Court Takes on Gay Teen Sex Case
Capital-Journal, December 3, 2003
616 SE Jefferson Street, Topeka, KS 66607
By Chris Grenz, The Capital-Journal
An appellate judge on Tuesday aggressively questioned a
deputy attorney general who argued that the Legislature has the right to set
policies regarding teen sex—even if lawmakers treat gays differently from
Justice G. Joseph Pierron, the presiding judge of a
three-judge Court of Appeals panel hearing the case of Limon v. Kansas,
repeatedly questioned the legislative intent behind a law that lessens the
penalty for teenagers who engage in voluntary sexual relations but
specifically excludes homosexuals.
“I’m trying to find what the real reason was other
than, ‘We just don’t like homosexuals,’” Pierron said at one point.
Matthew R. Limon was sentenced to more than 17 years in
prison after he engaged in voluntary sexual relations with a 14-year-old boy
just after Limon turned 18. Had Limon’s partner been female, Limon could
have been sentenced to about one year in prison. Limon appealed his sentence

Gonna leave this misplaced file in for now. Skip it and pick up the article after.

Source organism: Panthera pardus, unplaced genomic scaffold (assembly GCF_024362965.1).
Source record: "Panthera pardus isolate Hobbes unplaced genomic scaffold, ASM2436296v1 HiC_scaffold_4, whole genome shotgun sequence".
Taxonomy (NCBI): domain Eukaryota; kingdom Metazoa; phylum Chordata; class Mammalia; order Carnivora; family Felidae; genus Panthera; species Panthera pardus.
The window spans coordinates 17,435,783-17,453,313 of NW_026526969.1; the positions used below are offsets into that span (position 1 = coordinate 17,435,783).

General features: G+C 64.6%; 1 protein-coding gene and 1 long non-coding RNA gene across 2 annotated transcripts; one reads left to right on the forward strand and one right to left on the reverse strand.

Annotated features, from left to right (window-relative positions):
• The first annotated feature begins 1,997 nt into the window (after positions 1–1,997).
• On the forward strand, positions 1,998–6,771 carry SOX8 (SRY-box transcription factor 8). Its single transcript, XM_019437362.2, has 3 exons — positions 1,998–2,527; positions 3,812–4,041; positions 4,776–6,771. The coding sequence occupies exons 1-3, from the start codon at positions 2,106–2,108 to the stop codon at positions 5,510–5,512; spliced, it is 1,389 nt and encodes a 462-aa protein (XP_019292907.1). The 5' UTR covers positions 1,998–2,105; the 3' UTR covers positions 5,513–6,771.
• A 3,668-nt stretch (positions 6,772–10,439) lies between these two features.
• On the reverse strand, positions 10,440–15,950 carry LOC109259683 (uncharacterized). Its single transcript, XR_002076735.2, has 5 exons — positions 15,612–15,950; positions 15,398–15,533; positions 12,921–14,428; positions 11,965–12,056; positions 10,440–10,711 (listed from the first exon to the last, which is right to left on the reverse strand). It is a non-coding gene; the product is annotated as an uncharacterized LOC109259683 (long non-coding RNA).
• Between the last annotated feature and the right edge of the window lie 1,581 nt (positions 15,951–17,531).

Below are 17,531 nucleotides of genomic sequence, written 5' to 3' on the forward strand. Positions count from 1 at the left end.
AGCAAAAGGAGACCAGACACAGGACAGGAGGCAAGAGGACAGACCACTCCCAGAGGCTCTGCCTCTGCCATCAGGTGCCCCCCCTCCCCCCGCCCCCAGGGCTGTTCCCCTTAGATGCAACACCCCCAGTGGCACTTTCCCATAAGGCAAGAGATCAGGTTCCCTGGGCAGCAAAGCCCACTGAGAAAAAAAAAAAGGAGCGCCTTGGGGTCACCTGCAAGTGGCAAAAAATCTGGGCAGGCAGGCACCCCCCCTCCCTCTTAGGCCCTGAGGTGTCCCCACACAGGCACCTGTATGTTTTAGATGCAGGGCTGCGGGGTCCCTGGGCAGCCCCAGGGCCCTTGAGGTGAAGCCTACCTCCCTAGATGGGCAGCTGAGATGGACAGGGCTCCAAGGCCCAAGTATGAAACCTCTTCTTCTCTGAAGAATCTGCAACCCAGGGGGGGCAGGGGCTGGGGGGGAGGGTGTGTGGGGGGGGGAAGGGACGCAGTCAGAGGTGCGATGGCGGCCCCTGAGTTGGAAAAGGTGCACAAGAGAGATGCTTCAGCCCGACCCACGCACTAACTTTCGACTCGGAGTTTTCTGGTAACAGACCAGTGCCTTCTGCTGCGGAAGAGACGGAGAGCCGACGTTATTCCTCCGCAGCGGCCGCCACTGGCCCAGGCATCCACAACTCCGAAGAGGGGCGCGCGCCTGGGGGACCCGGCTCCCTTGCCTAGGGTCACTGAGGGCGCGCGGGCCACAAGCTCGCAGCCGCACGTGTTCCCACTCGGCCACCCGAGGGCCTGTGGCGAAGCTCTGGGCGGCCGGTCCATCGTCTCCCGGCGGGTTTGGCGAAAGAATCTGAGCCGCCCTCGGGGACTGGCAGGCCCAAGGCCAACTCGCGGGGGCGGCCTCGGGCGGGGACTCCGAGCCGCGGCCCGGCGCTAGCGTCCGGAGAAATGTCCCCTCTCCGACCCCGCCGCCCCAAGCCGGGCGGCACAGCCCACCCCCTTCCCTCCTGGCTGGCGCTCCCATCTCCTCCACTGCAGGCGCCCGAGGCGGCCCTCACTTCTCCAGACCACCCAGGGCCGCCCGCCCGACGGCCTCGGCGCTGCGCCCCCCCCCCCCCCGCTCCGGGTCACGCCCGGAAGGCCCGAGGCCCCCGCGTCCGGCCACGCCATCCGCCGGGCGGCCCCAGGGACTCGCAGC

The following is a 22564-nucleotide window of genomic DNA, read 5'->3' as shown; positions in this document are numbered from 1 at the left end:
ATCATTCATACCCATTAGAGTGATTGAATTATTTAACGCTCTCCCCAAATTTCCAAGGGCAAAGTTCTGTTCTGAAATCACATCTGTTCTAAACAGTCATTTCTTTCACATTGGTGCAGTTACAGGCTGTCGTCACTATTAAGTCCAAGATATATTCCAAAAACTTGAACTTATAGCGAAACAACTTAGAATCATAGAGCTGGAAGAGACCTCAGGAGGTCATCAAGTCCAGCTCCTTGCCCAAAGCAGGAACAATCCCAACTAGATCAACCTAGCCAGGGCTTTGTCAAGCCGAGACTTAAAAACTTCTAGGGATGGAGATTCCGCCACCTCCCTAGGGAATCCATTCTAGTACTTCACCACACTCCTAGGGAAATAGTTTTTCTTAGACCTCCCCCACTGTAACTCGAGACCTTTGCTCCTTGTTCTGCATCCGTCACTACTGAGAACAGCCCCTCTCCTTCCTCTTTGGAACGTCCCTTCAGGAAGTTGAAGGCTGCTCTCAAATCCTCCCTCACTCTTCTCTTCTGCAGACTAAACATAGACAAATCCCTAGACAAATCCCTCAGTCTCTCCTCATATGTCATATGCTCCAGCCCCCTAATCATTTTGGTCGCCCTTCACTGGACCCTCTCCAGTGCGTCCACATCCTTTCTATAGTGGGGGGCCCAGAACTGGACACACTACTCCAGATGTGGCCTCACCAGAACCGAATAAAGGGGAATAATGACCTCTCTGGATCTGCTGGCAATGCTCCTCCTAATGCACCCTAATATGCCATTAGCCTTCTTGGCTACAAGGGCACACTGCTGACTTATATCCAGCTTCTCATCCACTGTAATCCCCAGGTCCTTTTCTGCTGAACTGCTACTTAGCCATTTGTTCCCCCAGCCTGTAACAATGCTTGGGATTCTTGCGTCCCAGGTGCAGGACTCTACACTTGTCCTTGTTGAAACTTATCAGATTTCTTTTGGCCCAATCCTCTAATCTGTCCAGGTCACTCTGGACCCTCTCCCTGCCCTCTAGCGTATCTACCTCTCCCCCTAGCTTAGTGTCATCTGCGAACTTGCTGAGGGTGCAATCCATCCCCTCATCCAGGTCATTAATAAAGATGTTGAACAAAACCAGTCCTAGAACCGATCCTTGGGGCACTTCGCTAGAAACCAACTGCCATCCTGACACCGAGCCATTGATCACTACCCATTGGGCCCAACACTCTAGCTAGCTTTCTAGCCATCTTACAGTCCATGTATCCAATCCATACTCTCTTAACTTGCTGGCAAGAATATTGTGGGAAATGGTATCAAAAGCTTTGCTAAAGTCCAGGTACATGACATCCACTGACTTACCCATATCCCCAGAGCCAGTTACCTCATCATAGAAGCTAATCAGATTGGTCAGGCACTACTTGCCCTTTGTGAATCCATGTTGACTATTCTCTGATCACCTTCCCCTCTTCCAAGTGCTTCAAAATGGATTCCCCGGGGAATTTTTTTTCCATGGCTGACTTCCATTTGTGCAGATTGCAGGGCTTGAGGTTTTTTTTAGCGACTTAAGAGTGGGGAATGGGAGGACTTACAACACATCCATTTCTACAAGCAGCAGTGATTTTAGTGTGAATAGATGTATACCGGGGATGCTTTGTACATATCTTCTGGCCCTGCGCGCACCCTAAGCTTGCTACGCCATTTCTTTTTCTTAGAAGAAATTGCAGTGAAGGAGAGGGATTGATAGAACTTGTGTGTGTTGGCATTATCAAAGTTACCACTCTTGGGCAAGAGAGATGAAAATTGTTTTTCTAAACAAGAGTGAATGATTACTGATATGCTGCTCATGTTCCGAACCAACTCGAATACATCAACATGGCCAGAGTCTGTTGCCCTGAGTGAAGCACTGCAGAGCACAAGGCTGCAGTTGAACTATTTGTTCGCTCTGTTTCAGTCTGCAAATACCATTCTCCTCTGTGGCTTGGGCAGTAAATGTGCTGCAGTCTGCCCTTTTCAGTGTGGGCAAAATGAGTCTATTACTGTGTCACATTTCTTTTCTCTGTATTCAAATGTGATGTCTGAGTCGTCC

all the way to the U.S. Supreme Court, which sent the case back to Kansas in
light of its June ruling striking down laws that criminalize gay sex. The
Kansas Court of Appeals panel may rule by February.
In Kansas, sexual relations for those under 16 are always
illegal. But under the state’s “Romeo and Juliet Law,” the punishment is
far less severe when the sexual relations are voluntary and between someone 14
to 16 and someone under 19—so long as the sex is between a male and female.
“The question here is whether there’s any
justification for punishing sex with minors differently based on sex and
sexual orientation,” said Tamara Lange, an attorney with the American Civil
Liberties Union, which represented Limon. “We submit to the court that there
But Deputy Attorney General Jared Maag argued that the
Legislature has the authority to determine the punishment for minors who
engage in sexual acts in order to teach moral values to children, including
“traditional family roles.”
Maag said the different penalties for same-sex teenage
couples would promote marriage, encourage procreation and discourage the
spread of disease.
But Pierron said the notion that the different penalties
would encourage marriage and procreation was “utterly ridiculous.”
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